Impact Factor 4.259 | CiteScore 4.30
More on impact ›

Original Research ARTICLE

Front. Microbiol., 02 October 2019 | https://doi.org/10.3389/fmicb.2019.02263

Adaptive Evolution of Sphingobium hydrophobicum C1T in Electronic Waste Contaminated River Sediment

Da Song1,2, Xingjuan Chen2, Meiying Xu2*, Rong Hai3, Aifen Zhou4, Renmao Tian4, Joy D. Van Nostrand4, Megan L. Kempher4, Jun Guo2, Guoping Sun2 and Jizhong Zhou4
  • 1School of Biology and Biological Engineering, South China University of Technology, Guangzhou, China
  • 2State Key Laboratory of Applied Microbiology Southern China, Guangdong Provincial Key Laboratory of Microbial Culture Collection and Application, Guangdong Institute of Microbiology, Guangdong Academy of Sciences, Guangzhou, China
  • 3Department of Plant Pathology and Microbiology, University of California, Riverside, Riverside, CA, United States
  • 4Institute for Environmental Genomics, Department of Microbiology and Plant Biology, University of Oklahoma, Norman, OK, United States

Electronic waste (e-waste) has caused a severe worldwide pollution problem. Despite increasing isolation of degradative microorganisms from e-waste contaminated environments, the mechanisms underlying their adaptive evolution in such habitats remain unclear. Sphingomonads generally have xenobiotic-degrading ability and may play important roles in bioremediation. Sphingobium hydrophobicum C1T, characterized with superior cell surface hydrophobicity, was recently isolated from e-waste contaminated river sediment. To dissect the mechanisms driving its adaptive evolution, we evaluated its stress resistance, sequenced its genome and performed comparative genomic analysis with 19 other Sphingobium strains. Strain C1T can feed on several kinds of e-waste-derived xenobiotics, exhibits a great resistance to heavy metals and possesses a high colonization ability. It harbors abundant genes involved in environmental adaptation, some of which are intrinsic prior to experiencing e-waste contamination. The extensive genomic variations between strain C1T and other Sphingobium strains, numerous C1T-unique genes, massive mobile elements and frequent genome rearrangements reflect a high genome plasticity. Positive selection, gene duplication, and especially horizontal gene transfer drive the adaptive evolution of strain C1T. Moreover, presence of type IV secretion systems may allow strain C1T to be a source of beneficial genes for surrounding microorganisms. This study provides new insights into the adaptive evolution of sphingomonads, and potentially guides bioremediation strategies.

Introduction

Electronic waste (e-waste) has become one of the most rapidly growing pollutants worldwide. It contains various toxic compositions, such as heavy metals, polychlorinated biphenyls (PCBs), polybrominated diphenyl ethers (PBDEs), phthalate esters (PAEs), and polycyclic aromatic hydrocarbons (PAHs). Severe contamination has been detected around e-waste disposal areas, especially in river sediment due to the strong adsorption of pollutants and slow natural attenuation (Leung et al., 2006; Zhang K. et al., 2012; Ma et al., 2013).

Environmental stress plays a critical role in the evolution of organisms, and extreme stress may lead to extinction, evolutionary changes and speciation (Nevo, 2011). The complex combined pollution resulting from e-waste has significantly altered soil and sediment microbiomes (Liu et al., 2015, 2018). Understanding the microbial adaptive evolution mechanisms for such complexly contaminated environments will contribute to modeling function-oriented evolution, obtaining beneficial biological parts and designing bioremediation strategies. Some microorganisms capable of degrading typical e-waste pollutants have been isolated from e-waste contaminated environments (Hu et al., 2015; Tang et al., 2016). However, little is known about their adaptive evolution processes.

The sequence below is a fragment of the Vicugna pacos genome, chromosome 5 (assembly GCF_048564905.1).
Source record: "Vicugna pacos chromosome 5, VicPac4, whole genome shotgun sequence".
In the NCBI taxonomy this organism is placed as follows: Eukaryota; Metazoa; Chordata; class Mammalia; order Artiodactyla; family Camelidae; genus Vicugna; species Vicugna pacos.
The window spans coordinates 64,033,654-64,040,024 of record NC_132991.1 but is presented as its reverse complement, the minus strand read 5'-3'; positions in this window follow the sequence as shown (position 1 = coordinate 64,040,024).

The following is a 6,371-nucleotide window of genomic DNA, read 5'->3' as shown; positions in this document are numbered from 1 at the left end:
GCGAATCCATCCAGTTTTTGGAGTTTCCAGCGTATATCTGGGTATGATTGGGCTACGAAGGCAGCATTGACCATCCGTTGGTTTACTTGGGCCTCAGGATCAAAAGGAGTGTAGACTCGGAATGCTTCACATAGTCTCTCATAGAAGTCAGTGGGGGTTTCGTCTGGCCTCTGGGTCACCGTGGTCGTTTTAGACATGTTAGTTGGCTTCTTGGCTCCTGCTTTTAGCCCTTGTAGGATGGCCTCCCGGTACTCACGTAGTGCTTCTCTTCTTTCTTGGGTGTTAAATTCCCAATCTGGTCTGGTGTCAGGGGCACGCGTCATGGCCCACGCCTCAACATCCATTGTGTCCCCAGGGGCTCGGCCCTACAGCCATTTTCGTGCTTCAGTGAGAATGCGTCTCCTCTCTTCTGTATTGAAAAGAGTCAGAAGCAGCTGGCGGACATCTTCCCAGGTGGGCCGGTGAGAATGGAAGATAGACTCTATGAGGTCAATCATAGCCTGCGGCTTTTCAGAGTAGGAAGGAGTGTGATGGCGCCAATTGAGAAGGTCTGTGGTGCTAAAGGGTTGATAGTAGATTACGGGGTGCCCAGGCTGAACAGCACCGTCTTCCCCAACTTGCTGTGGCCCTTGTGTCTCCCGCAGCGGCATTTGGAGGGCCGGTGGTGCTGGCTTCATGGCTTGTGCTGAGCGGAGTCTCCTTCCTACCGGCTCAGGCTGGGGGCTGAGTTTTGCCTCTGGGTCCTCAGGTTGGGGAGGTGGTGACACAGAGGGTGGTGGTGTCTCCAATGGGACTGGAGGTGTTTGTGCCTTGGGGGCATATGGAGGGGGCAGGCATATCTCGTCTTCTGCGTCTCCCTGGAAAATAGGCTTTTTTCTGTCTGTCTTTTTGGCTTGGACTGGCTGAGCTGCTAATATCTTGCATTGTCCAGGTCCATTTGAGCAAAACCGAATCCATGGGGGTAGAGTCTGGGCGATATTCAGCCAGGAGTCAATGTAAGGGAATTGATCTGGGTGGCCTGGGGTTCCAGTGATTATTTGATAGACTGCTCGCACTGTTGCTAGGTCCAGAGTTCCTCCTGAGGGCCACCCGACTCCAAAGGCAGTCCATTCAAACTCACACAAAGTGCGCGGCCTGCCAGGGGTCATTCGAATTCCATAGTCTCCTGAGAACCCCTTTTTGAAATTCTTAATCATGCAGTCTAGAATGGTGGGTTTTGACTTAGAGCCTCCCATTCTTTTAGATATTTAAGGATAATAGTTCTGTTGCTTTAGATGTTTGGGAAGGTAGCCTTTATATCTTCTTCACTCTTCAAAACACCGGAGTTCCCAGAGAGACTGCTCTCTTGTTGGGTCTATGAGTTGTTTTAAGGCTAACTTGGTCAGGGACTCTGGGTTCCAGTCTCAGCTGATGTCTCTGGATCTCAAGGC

Sphingomonads (Sphingomonas in a broader sense including Sphingobium) are often isolated from environments contaminated by organic pollutants and generally have the capability to degrade a variety of recalcitrant organic compounds, such as PAHs and halogenated aromatics, suggesting that they adapt well to contaminated environments and play important roles in bioremediation (Stolz, 2009). They mainly employ abundant oxygenases to degrade these xenobiotics (Stolz, 2009). They can synthesize carotenoids which protect cells from reactive oxygen species produced during degradation process (Liu et al., 2012). Their general physiological characteristics, including special outer membrane component glycosphingolipids, biosurfactant excretion, biofilm formation and chemotaxis, help them access to nutrients or pollutants (Cunliffe and Kertesz, 2006; Coppotelli et al., 2010). Comparative genomic analysis of sphingomonads have revealed diversity in the genomic organizations and genetic characteristics involved in pollutant degradation (Aylward et al., 2013; Verma et al., 2014; Wang et al., 2018), marine adaptation (Gan et al., 2013), nitrate respiration (García-Romero et al., 2016), etc. However, to the best of our knowledge, only two sphingomonads, Sphingobium fuliginis HC3 and Sphingomonas sp. MXB8, isolated from e-waste contaminated environments have been reported, and no genomic information is available. They are both from soil samples. Strain HC3 can degrade biphenyl and PCBs without dead-end intermediates accumulation (Hu et al., 2015), while strain MXB8 shows an excellent potential for the bioleaching of Ag from e-waste (Díaz-Martínez et al., 2019).